The hon. Gentleman asked me directly what we would be looking at and looking for. He used local authorities as his example, so perhaps I can too. It is important that local authorities introduce policies that meet the needs of the entire community, so it is important to consult the entire community about how best to do that. In a social services department, areas in which policy will need to
It is also important for local authorities to follow this approach in relation to their employment policies. Some do, very satisfactorily, but some do not. If public authorities claim to be equal opportunities employers, as many do, but do not appear to deliver when one considers their work force, it is important that local authorities consult all the community and have policies that are acceptable to all the community on the way in which staff are advertised for and recruited. They should ensure that if people from any ethnic background are not represented and there appear to be handicaps in the way of that happening, they should introduce policies to resolve the matter.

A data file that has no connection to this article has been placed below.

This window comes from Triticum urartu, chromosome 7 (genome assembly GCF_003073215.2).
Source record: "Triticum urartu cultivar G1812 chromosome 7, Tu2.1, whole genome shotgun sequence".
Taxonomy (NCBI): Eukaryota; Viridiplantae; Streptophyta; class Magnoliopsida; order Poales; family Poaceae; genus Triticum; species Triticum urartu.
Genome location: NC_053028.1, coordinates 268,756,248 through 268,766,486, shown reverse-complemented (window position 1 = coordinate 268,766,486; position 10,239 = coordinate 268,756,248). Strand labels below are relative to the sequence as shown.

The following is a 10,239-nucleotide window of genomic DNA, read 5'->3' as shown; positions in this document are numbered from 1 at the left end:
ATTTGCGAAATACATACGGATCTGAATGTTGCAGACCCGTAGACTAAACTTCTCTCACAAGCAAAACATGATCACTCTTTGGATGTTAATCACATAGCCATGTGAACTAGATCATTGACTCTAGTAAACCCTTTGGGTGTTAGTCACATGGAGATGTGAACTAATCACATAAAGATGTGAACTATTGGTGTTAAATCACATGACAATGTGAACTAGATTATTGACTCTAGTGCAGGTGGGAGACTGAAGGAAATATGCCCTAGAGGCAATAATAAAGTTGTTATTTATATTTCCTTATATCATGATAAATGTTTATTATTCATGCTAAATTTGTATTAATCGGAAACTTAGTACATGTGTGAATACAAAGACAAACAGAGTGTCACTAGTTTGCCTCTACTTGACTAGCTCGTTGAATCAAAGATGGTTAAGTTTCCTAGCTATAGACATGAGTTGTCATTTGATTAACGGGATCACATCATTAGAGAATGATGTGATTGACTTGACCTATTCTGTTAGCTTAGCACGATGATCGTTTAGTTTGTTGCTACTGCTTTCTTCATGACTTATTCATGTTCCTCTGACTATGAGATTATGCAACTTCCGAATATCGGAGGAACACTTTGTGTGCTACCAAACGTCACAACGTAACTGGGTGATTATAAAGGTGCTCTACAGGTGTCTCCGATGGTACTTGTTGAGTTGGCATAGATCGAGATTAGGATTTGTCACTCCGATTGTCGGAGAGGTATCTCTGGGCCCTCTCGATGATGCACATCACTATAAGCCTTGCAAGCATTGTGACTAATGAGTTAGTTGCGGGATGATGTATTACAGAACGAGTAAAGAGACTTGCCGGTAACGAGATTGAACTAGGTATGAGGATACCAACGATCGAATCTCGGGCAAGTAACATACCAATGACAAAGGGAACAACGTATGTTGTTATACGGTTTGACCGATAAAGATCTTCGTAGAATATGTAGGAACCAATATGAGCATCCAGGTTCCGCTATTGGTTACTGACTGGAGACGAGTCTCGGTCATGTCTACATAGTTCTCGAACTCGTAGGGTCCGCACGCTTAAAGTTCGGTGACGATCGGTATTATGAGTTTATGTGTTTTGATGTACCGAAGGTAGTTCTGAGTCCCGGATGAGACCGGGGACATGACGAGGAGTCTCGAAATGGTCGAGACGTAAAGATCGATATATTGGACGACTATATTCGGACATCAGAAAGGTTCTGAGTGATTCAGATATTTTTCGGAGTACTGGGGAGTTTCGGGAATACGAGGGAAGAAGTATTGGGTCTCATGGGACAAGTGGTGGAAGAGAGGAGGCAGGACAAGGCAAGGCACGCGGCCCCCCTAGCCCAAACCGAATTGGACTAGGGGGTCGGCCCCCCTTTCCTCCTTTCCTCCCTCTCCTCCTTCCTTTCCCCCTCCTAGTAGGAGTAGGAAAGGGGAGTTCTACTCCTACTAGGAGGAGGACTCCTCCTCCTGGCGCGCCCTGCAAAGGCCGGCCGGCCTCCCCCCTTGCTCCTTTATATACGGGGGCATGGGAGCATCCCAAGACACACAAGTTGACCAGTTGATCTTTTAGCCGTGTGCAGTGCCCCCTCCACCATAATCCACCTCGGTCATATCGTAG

The hon. Member for Aylesbury said that he enjoyed working with me. I enjoy working with him, and I have enjoyed doing so on this Bill. These amendments are about ensuring that we set up mechanisms for public authorities, including local authorities, to have in place policies that meet the needs of the black and Asian community and to measure them.
In closing, let me simply say that the range of measures on which consultation will take place depends on the size and complexity of the public authority. As I said earlier, the Home Office is very clear that this is not a "one approach fits all" method. I hope that that satisfies the hon. Gentleman.
'(b) may make different provision for different purposes.'.
'section 74 so far as it applies'
'sections 71(6) and 74 so far as they apply'.
I shall deal with the latter, more substantive matter first. I note that the hon. Member for Southwark, North and Bermondsey (Mr. Hughes) is nodding. I think that he can take pride in this matter, which he pursued in Committee. We gave an undertaking to reflect on it, and I hope that we have met his needs to a large extent. The Government propose to extend the protection against discrimination in relation to appointments that is provided under section 76 of the Race Relations Act 1976, as amended under the Bill. It should cover discrimination not only in the arrangements for determining who should be appointed, but in the terms and conditions of the appointment, in the termination of the appointment or in subjecting the appointee to any other detriment.